Astronomy Without A Telescope – Warp Drive On Paper

by Steve Nerlich on October 30, 2010

It's sixteen years since Miguel Alcubierre suggested that faster-than-light travel might be achieved by generating a warp bubble that contracts space-time ahead of the spaceship and expands it behind. Now a metamaterial test laboratory is available to see if this idea really could work. Image sourced from: andersoninstitute.com

The Alcubierre drive is one of the better known warp drive on paper models – where a possible method of warp drive seems to work mathematically as long as you don’t get too hung up on real world physics and some pesky boundary issues.

Recently the Alcubierre drive concept has been tested within mathematically modeled metamaterial – which can provide a rough analogy of space-time. Interestingly, in turns out that under these conditions the Alcubierre drive is unable to break the light barrier – but quite capable of doing 25% of light speed, which is not what you would call slow.

OK, so two conceptual issues to grapple with here. What the heck is an Alcubierre drive – and what the heck is metamaterial?

The Alcubierre drive is a kind of mathematical thought experiment where you imagine your spacecraft has a drive mechanism capable of warping a bubble of space-time such that the component of bubble in front of you contracts bringing points ahead of you closer – while the bubble behind you expands, moving what’s behind you further away.

This warped geometry moves the spacecraft forward, like a surfer on a wave of space-time. Maintaining this warp dynamically and continuously as the ship moves forward could result in faster-than-light velocities from the point of view of an observer outside the bubble – while the ship hardly moves at all relative to the local space-time within the bubble. Indeed throughout the journey the crew experience free fall conditions and are not troubled by G forces.

Standard images used to describe the Alcubierre drive. Left: Want to make the Kessel run in 12 parsecs? No problem - just compress the Kessel run into 12 parsecs. Right: The Alcubierre concept can be thought of as a spaceship surfing on a wave of space-time. Images sourced from daviddarling.info.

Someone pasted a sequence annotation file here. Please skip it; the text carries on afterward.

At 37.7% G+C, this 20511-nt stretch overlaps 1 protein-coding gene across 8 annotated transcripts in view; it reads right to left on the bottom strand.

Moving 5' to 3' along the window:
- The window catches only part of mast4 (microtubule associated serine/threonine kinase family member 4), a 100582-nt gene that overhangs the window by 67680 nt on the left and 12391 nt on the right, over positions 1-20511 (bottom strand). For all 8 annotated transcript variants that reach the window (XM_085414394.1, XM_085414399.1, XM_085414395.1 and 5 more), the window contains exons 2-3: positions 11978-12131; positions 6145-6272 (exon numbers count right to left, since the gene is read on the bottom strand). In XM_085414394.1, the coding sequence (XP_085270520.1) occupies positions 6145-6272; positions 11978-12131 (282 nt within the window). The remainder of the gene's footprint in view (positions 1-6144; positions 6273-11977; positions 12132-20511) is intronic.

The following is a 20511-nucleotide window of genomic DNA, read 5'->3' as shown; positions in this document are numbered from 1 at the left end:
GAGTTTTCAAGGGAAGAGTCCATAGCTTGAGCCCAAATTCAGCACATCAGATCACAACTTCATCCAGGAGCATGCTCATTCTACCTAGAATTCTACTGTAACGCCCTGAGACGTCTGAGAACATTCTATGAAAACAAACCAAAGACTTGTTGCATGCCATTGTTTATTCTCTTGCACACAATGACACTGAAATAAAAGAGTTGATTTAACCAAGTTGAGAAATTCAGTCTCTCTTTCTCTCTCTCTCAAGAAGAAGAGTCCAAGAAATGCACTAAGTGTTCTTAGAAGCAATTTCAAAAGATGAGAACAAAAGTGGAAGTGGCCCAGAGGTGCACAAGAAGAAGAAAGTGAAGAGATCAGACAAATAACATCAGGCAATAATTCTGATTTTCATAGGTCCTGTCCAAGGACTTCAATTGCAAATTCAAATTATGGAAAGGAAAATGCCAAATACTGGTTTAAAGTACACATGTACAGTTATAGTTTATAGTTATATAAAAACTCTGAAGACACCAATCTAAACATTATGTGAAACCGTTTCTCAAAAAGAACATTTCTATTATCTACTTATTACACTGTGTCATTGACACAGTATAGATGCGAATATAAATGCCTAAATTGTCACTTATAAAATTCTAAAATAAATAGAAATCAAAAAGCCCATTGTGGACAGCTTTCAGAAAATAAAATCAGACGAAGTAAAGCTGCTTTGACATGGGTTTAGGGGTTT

Some limitations of the Alcubierre drive model are that although the mathematics can suggest that forward movement of the ship is theoretically possible, how it might start and then later stop at its destination are not clear. The mechanism underlying generation of the bubble also remains to be explained. To warp space-time, you must redistribute mass or energy density in some way. If this involves pushing particles out to the edges of the bubble this risks a situation where particles at the boundary of the bubble would be moving faster than light within the frame of reference of space-time external to the bubble – which would violate a fundamental principle of general relativity.

There are various work-around solutions proposed, involving negative energy, exotic matter and tachyons – although you are well down the rabbit-hole by this stage. Nonetheless, if you can believe six impossible things before breakfast, then why not an Alcubierre drive too.

Now, metamaterials are matrix-like structures with geometric properties that can control and shape electromagnetic waves (as well as acoustic or seismic waves). To date, such materials have not only been theorized, but built – at least with the capacity to manipulate long wavelength radiation. But theoretically, very finely precisioned metamaterials might be able to manipulate optical and shorter wavelengths – creating the potential for invisibility cloaks and spacecraft cloaking devices… at least, theoretically.

Anyhow, metamaterials capable of manipulating most of the electromagnetic spectrum can be mathematically modeled – even if they can’t be built with current technologies. This modeling has been used to create virtual black holes and investigate the likelihood of Hawking radiation – so why not use the same approach to test an Alcubierre warp drive?

It turns out that the material parameters of even so-called ‘perfect’ metamaterial will not allow the Alcubierre drive to break light speed, but will allow it to achieve 25% light speed – being around 75,000 kilometres a second. This gets you to the Alpha Centauri system in about seventeen years, assuming acceleration and deceleration are only small components of the journey.

Whether the limitations imposed by metamaterial in this test are an indication that it cannot adequately emulate the warping of space-time – which the Alcubierre drive needs to break light speed – or whether the Alcubierre drive just can’t do it, remains an open question. What’s surprising and encouraging is that the drive could actually work… a bit.

Further reading: Smolyaninov, I. Metamaterial-based model of the Alcubierre warp drive.

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